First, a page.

For the last couple of years, Kansas University football coaches — old staff and new alike — have raved about quarterback Jordan Webb’s strong arm.
Three years into his career as a college quarterback, the red-shirt sophomore’s feet are starting to catch up to his cannon.
“Where he really improved is on the movement passes,” said KU offensive coordinator Chuck Long, evaluating Webb’s progress from 2010 to 2011. “He became a lot more accurate, and he’s starting to get his feet in position to make more accurate throws.”
Better than that, Webb is starting to get his feet in the proper position even before he’s comfortable doing so. At least that’s the way Webb’s high school coach, Brent Eckley, of Union (Mo.) High, saw it this winter when Webb returned home over the holiday break and worked out with the Wildcats.
“It looked to me like, athletically, his feet were much better, much quicker,” Eckley said. “That’s what really stood out to me. His feet were in the right spot underneath him, and he was ready to throw at all times. That’s gonna pay off for him in the Big 12.”
So, too, will his experience. Although KU’s starting QB job has not been handed out yet, head coach Turner Gill said after spring drills that Webb entered the summer with a slight lead in the race. Reports from coaches and teammates about Webb’s dedication, leadership and work ethic throughout the last couple of months have done nothing but help his bid to start.
“He’s still young in some areas,” Long said. “But I thought he really improved in the mental elements of the game. Physically, he’s got a strong arm. He can run. Those weren’t the issue. The whole thing about quarterback that I teach is the mental part, and I thought he really improved from the fall to the spring.”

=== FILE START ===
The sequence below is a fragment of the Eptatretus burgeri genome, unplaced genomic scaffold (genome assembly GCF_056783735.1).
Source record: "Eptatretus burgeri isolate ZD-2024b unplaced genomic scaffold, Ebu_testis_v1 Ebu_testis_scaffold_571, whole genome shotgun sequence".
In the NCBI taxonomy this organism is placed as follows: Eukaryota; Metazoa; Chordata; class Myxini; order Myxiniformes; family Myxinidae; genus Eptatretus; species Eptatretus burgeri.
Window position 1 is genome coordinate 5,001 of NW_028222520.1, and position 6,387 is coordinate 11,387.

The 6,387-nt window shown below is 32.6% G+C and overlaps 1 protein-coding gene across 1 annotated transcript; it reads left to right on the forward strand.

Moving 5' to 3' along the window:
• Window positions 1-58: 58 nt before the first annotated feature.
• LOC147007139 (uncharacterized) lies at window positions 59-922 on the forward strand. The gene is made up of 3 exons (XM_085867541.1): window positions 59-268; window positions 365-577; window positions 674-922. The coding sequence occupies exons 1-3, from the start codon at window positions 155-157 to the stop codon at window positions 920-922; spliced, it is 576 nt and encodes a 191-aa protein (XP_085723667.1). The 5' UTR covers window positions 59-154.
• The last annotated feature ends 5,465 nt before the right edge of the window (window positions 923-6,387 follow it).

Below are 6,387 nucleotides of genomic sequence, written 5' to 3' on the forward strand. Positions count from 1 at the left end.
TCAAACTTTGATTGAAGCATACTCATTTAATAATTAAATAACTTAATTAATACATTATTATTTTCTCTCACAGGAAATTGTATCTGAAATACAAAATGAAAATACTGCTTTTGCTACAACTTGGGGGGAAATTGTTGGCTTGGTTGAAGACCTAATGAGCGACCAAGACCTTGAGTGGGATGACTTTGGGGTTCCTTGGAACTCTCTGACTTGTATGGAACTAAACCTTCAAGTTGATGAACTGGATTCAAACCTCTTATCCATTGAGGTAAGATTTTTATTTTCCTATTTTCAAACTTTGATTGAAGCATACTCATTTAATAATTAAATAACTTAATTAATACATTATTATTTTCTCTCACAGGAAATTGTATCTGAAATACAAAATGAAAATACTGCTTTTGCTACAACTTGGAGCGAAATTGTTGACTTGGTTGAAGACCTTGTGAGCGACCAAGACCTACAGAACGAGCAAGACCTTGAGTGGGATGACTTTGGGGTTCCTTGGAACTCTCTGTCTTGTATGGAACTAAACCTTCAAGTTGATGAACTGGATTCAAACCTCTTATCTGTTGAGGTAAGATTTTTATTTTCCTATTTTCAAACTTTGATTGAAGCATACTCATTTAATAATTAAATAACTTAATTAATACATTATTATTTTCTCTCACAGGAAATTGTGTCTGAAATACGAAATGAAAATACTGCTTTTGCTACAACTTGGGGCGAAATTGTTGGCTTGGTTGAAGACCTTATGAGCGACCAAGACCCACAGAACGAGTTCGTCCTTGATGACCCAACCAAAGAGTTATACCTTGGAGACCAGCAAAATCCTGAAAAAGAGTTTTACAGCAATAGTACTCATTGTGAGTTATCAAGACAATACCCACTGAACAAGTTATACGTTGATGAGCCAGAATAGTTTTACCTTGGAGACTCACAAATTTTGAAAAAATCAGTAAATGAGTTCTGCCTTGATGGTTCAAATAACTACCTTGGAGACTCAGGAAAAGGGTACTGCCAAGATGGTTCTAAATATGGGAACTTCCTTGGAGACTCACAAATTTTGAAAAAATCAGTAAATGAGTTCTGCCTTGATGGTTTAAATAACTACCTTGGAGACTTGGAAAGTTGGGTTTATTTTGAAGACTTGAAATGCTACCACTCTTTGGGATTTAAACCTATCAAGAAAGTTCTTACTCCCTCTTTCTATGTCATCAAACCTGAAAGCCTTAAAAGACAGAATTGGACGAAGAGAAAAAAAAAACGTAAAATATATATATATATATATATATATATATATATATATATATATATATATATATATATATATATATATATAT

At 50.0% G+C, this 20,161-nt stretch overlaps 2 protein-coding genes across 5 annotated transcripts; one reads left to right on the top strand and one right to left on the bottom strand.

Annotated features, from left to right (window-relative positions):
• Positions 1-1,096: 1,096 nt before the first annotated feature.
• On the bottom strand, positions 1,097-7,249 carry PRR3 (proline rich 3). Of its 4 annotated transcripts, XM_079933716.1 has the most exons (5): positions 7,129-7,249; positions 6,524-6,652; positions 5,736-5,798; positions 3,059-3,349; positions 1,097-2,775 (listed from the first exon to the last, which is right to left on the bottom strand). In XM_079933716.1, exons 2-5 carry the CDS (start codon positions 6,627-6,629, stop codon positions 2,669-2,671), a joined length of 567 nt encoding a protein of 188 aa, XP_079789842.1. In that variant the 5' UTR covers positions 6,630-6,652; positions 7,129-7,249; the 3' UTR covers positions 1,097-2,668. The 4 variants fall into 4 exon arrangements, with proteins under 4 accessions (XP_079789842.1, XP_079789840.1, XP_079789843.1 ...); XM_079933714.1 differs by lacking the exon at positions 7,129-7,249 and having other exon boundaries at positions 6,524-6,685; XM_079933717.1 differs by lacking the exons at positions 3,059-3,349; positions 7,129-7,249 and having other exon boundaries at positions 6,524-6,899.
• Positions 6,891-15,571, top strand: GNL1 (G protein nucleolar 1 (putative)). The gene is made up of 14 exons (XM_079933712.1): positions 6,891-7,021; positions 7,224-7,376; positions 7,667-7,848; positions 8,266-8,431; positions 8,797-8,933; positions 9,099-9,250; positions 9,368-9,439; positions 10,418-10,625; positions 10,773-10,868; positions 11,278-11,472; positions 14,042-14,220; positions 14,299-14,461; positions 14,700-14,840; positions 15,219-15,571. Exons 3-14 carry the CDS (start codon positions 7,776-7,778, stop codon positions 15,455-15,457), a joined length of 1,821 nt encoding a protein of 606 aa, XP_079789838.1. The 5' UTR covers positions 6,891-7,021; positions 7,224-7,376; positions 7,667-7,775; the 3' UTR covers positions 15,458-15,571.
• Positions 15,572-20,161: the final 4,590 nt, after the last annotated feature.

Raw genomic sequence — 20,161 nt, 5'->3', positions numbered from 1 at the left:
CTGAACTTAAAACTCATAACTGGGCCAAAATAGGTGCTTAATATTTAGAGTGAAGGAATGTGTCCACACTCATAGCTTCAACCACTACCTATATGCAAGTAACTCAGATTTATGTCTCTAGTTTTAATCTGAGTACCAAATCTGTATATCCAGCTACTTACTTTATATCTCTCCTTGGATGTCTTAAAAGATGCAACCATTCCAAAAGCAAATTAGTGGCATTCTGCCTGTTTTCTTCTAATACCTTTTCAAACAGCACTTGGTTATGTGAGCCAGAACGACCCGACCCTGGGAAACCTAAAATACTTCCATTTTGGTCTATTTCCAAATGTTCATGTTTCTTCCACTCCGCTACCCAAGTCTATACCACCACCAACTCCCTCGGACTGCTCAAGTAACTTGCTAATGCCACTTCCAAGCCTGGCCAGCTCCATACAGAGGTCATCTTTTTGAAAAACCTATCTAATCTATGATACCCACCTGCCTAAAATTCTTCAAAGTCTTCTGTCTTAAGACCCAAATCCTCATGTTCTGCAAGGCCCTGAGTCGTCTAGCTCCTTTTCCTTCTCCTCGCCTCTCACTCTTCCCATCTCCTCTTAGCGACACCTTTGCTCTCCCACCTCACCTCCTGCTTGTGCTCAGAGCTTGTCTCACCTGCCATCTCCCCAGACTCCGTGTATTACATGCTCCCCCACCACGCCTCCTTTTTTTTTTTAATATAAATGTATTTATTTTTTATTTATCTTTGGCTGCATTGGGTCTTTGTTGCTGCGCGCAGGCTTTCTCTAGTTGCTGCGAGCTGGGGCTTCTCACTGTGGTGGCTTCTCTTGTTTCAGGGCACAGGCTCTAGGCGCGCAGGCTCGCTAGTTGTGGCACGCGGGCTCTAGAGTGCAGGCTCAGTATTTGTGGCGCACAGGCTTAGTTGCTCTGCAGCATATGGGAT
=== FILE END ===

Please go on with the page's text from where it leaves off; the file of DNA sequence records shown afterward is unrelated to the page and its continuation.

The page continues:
Never was that more evident than at Memorial Stadium in late April, when Webb looked like a different man altogether during KU’s annual spring game.
“One area we really saw growth was that he not only moved the first unit, he moved the second unit, too,” Long said of Webb’s 8-of-14, 108-yard performance in the spring game, which included a touchdown on the first drive. “Whenever you see a quarterback moving the first and the second unit, that means guys are starting to gravitate toward him, starting to believe in him, and those are good signs. Good quarterbacks make players around them better, and that’s something he started to do this spring.”
Some of that progress comes from Webb’s maturity. He admitted this spring that he was overwhelmed last season, when he passed for 1,195 yards, seven TDs and eight interceptions in seven starts and nine appearances.
“I know it was a grind for him,” Eckley said.
Webb doesn’t appear to be swimming upstream any more.
“Honestly, it feels totally different this year,” Webb said this spring. “Everything’s running so much more smooth this year. I know what the coaches want out of me, I know how to play to my strengths better, and I think I’m doing that a lot more.”
The KU offense was woefully unproductive throughout most of the 2010 season, something players and coaches attributed to everything from lack of chemistry and inexperience to a new coaching staff and lack of talent.
In the forum of public opinion, a lot of the blame fell on Webb. This is nothing new. Quarterbacks typically received most of the praise during the high times and the bulk of the blame during the low times.
Though he might not always enjoy the lows, Eckley said Webb is not the kind of quarterback who lets them get under his skin.
“He’s aware that that stuff goes on,” said Eckley of the negativity regarding Webb’s ability and performance. “I think he uses it as motivation to prove people wrong, but he tries to do that without going out of his way to do it. He has a lot of confidence in his ability, and that’s something he had before he came to us. He believed he was going to be a Div. I quarterback when he was a high school freshman.”
As the summer starts to slip away and newcomers Brock Berglund and Michael Cummings — along with whatever future QBs KU signs — line up to go after what Webb believes he will earn, Eckley said he’d take Webb’s talent, experience and drive against all comers.
“I whole-heartedly believe that he’s that type of a player,” said Eckley, asked if Webb had the skills to become a four-year starter at KU. “Every day he’s gaining the advantage of taking snaps and getting work with his teammates — every day, all year round. I think for a guy to come in and beat him out during the rest of his career, that guy’s gonna have to be phenomenal.”